Veteran Services officer Rick Torres spent 17 years serving his country. Now his mission is to help veterans realize their earned benefits for doing the same.
“The majority of veterans are not receiving all of their benefits, or are not aware they qualify, so I am committed to getting them what they deserve,” said Torres, of Montezuma County Veterans Services.
In 2012, Montezuma County bumped up veterans services, relocating it to a more convenient location at the county annex, and providing a full-time and part-time benefits specialists.
Of the 2,400 veterans in the county, Torres and assistant Sarah Kuhn have been in contact with 740 of those veterans, plus many more from outside the area.
“We never turn anyone away,” Torres said. “In this area, there are a lot of traveling veterans commuting to work, or working seasonal jobs at Mesa Verde or in the oil and gas fields.”
On Monday, Torres’ efforts were recognized by the county commission who presented him with a nomination for the Louis Nardini Award for sustained excellence in providing services to military vets in 2014.
“We’re proud of the work you have done,” said commissioner Keenan Ertel.
From May 2013 to May 2014, Torres and Kuhn have brought in an average of $58,681 per month in benefit value to local veterans. Year-to-date, Torres’ office has generated $704,172 in benefits plus $564,029 in retroactive payments.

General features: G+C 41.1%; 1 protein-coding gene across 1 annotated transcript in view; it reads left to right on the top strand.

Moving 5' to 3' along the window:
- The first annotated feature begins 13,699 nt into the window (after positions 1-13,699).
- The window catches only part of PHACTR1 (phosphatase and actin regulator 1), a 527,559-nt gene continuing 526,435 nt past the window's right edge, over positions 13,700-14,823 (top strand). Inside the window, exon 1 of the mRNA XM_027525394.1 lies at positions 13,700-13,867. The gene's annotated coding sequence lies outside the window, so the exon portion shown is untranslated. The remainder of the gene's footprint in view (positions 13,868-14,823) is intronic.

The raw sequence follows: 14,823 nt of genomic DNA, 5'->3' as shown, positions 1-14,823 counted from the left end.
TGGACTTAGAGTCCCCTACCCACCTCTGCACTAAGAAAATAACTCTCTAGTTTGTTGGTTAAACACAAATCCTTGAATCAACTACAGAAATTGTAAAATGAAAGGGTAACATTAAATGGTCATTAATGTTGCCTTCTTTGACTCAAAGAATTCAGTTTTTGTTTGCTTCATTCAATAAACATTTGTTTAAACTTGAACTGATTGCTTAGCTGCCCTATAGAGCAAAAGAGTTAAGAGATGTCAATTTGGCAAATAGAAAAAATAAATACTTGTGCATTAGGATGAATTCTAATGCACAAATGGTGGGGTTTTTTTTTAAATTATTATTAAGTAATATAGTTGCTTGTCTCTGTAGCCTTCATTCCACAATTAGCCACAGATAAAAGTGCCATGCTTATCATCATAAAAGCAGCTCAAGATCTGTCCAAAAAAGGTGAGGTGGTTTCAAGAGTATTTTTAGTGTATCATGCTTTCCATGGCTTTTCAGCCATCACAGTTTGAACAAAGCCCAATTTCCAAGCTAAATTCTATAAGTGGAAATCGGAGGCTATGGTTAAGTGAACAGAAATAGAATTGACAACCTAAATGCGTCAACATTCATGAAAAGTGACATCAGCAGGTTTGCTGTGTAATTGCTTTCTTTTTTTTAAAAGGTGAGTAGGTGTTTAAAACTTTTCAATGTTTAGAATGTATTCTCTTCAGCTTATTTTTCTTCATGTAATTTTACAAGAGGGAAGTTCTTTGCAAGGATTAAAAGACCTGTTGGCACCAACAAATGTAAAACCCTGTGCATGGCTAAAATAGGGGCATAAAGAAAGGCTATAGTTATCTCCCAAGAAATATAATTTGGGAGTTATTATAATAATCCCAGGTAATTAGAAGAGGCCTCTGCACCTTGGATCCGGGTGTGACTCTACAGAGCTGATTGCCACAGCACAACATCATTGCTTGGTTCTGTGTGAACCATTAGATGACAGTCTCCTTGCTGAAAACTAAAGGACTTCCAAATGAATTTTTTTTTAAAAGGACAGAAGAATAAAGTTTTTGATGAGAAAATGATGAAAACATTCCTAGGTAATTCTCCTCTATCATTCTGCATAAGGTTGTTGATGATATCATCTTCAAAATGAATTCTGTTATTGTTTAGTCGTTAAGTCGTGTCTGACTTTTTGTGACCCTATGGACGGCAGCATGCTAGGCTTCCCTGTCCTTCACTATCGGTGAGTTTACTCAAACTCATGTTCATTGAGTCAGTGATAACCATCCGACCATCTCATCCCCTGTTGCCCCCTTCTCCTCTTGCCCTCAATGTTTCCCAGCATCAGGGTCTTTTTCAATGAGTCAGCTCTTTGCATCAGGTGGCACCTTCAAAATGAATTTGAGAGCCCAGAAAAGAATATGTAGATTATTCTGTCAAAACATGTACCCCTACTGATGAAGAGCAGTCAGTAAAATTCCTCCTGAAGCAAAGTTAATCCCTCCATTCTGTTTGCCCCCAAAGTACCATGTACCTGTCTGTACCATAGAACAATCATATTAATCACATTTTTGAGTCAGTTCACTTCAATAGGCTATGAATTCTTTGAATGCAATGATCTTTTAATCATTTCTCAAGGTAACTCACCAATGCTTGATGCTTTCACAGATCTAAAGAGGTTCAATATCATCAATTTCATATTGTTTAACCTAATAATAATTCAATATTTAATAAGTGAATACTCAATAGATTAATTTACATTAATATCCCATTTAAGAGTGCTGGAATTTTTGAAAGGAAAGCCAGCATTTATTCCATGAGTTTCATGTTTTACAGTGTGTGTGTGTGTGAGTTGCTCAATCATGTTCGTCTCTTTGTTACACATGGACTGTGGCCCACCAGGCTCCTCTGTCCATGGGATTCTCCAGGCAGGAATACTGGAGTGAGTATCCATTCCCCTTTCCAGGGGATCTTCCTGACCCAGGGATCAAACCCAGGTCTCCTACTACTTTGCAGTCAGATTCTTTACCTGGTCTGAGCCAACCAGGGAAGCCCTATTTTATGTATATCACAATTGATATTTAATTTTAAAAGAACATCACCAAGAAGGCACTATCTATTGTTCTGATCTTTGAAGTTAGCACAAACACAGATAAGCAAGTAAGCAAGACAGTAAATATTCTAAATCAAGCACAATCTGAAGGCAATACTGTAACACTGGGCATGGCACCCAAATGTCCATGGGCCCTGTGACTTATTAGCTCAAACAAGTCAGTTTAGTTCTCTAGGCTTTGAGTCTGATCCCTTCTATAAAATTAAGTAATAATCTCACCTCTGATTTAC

“Nothing makes me happier than seeing a veteran come in with an award letter for benefit payments,” Torres said. “In a down economy, the extra money makes a world of difference.”
He said the most common benefits veterans miss out on are health care, disability claims, and pensions.
“Qualifying for VA health care covers veterans under Obamacare, so there are no penalties or having to go out and purchasing insurance,” Torres said.
Torres spends the day filing claims and obtaining service records for hundreds of veterans per month. Visits to the office have gone from an average of 40 to 50 per month to regularly reaching into the hundreds per month in 2013.
“We investigate each record very closely looking for nuggets to beef up payments,” he said. “Sometimes we find benefits, such as an injury during service that ended up being long-term, that a veteran qualifies for but did not realize.”
Homelessness among veterans is on the rise, and often they qualify for benefits they are not receiving, Torres said.
“We may be able to help them get off the street and get an apartment,” he said.
On Nov. 14, from 8 a.m. to 4:30 p.m., Archuleta Veterans Services will host a benefits information event at the La Plata County Fairgrounds. This event will provide the homeless and struggling veterans of surrounding counties with support, encouragement, and resources to help them integrate back into the civilian world.
Responding to the award nomination, “I’m totally surprised by the nomination and honored for the recognition of our efforts,” Torres said.